A three-judge panel for the US Second Circuit Court of Appeals has definitively ruled that Google’s full-text book scanning is “fair use” and thus protected from claims of copyright infringement. So unless The Authors Guild, which originally sued Google in 2005, wants to appeal to the US Supreme Court, Google has won.
Fair use is a defense against copyright infringement (17 U.S.C. § 107) that allows otherwise copyright-protected material to be used without permission for purposes of teaching, research, news, commentary and criticism. However, fair use must not “excessively damage the market for the original by providing the public with a substitute for that original work.”
The appellate court found that Google’s book-scanning project met this criterion. The fact that Google might have a commercial interest or motivation was not seen as defeating the fair use argument.
Google can now realize its vision of a comprehensive digital library more than a decade after it launched — if it still has the motivation, that is.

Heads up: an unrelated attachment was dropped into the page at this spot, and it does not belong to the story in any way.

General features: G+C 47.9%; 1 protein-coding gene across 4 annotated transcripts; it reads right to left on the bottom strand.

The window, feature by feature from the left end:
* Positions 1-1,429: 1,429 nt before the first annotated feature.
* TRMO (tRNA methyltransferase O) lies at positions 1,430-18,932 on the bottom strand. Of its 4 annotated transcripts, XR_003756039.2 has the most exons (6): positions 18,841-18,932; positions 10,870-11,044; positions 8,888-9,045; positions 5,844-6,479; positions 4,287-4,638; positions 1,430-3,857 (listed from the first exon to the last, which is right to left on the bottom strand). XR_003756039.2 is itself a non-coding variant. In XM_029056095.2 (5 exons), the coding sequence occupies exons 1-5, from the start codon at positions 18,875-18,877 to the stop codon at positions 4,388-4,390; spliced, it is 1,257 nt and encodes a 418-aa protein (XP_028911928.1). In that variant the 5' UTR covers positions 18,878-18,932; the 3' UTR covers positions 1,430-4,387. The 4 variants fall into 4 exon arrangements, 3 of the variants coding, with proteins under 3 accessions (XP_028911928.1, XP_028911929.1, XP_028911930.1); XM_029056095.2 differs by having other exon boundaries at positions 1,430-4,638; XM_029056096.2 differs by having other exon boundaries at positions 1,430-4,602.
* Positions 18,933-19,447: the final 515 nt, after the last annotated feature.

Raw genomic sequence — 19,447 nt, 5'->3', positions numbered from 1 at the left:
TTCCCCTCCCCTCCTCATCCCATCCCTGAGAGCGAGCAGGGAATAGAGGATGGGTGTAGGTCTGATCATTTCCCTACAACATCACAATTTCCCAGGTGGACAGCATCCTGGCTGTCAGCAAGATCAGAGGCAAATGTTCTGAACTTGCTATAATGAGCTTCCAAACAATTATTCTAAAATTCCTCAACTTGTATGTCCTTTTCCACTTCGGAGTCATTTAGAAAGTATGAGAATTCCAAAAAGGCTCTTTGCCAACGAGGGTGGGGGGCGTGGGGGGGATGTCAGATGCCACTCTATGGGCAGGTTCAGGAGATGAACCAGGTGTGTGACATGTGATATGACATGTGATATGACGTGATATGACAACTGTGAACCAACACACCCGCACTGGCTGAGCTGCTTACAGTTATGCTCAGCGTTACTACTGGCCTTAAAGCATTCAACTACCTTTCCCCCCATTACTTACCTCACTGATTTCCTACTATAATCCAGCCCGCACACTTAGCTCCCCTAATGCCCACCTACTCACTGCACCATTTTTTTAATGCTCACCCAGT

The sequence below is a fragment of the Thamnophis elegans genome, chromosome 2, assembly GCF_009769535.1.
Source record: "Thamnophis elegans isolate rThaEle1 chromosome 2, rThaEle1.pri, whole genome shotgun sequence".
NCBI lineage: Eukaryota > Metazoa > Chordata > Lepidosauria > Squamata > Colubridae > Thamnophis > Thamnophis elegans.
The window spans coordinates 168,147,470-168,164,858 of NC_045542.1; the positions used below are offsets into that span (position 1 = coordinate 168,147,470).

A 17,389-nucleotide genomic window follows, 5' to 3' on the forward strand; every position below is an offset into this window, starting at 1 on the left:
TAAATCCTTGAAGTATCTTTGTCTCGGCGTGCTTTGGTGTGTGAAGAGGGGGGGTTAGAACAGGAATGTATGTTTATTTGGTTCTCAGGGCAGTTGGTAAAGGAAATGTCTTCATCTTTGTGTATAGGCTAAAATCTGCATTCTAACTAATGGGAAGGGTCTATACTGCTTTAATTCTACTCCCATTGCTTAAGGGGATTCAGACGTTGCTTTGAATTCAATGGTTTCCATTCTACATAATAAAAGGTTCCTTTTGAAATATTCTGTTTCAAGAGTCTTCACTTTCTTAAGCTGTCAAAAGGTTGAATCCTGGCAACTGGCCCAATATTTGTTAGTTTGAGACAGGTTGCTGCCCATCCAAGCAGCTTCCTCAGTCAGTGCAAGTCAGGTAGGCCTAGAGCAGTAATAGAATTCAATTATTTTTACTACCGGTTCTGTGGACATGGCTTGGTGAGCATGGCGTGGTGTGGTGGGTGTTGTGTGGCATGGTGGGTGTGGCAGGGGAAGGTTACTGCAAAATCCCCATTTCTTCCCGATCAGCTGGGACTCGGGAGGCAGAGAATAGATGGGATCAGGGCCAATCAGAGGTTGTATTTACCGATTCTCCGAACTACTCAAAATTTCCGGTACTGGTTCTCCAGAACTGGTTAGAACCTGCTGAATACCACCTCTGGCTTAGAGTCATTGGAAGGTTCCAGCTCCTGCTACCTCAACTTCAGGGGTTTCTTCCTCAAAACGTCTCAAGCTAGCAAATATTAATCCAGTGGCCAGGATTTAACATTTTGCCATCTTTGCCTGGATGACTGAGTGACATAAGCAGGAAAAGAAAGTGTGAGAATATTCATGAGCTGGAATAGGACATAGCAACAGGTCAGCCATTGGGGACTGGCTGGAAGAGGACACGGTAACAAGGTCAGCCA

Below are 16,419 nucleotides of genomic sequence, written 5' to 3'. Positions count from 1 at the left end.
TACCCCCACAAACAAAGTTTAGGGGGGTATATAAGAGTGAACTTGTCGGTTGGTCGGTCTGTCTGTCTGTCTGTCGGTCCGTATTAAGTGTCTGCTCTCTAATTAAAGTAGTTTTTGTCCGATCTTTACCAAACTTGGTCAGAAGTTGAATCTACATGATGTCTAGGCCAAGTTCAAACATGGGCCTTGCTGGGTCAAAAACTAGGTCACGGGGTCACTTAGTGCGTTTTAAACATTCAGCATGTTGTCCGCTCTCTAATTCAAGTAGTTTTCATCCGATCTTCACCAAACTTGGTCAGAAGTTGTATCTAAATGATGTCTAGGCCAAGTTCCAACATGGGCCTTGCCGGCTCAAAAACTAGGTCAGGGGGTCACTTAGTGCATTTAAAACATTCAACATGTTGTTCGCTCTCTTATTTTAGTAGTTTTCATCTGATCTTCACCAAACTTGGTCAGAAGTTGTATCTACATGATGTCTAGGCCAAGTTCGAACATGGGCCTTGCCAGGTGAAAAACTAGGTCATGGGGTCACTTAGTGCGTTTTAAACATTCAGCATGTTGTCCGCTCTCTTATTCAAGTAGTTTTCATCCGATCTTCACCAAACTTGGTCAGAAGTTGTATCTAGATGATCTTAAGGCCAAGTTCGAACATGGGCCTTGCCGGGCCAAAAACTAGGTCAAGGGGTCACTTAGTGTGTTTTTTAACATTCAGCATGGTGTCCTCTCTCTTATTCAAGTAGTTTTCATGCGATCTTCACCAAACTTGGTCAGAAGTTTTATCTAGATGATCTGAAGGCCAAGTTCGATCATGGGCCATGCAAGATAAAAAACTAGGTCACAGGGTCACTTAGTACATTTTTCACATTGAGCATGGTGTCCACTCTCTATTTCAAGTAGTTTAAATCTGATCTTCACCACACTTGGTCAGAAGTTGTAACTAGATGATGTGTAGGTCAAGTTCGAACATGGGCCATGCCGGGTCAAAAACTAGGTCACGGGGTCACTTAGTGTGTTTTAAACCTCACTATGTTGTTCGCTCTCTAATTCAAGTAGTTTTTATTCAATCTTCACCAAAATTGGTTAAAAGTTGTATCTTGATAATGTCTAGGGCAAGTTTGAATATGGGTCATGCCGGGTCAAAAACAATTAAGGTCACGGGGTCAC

The case has a very long and somewhat tortured history. Below are a few selected stories we wrote over the past several years:
- Book Scanning Suits Against Google, Others Wind Down With Fair Use Rulings
- Court Finds Google’s Book Scanning Is Fair Use: Highlights From The Ruling
- Google Book Scanning Class Action Likely To Disappear
- Google Book Search Settlement Rejected By Court
- Growing Opposition To Google Book Search Settlement
Google has reportedly ingested in excess of 20 million volumes since it began scanning books in 2004. However that’s only a portion of the content that Google had originally intended to digitize. It is now free to continue the project in the US market.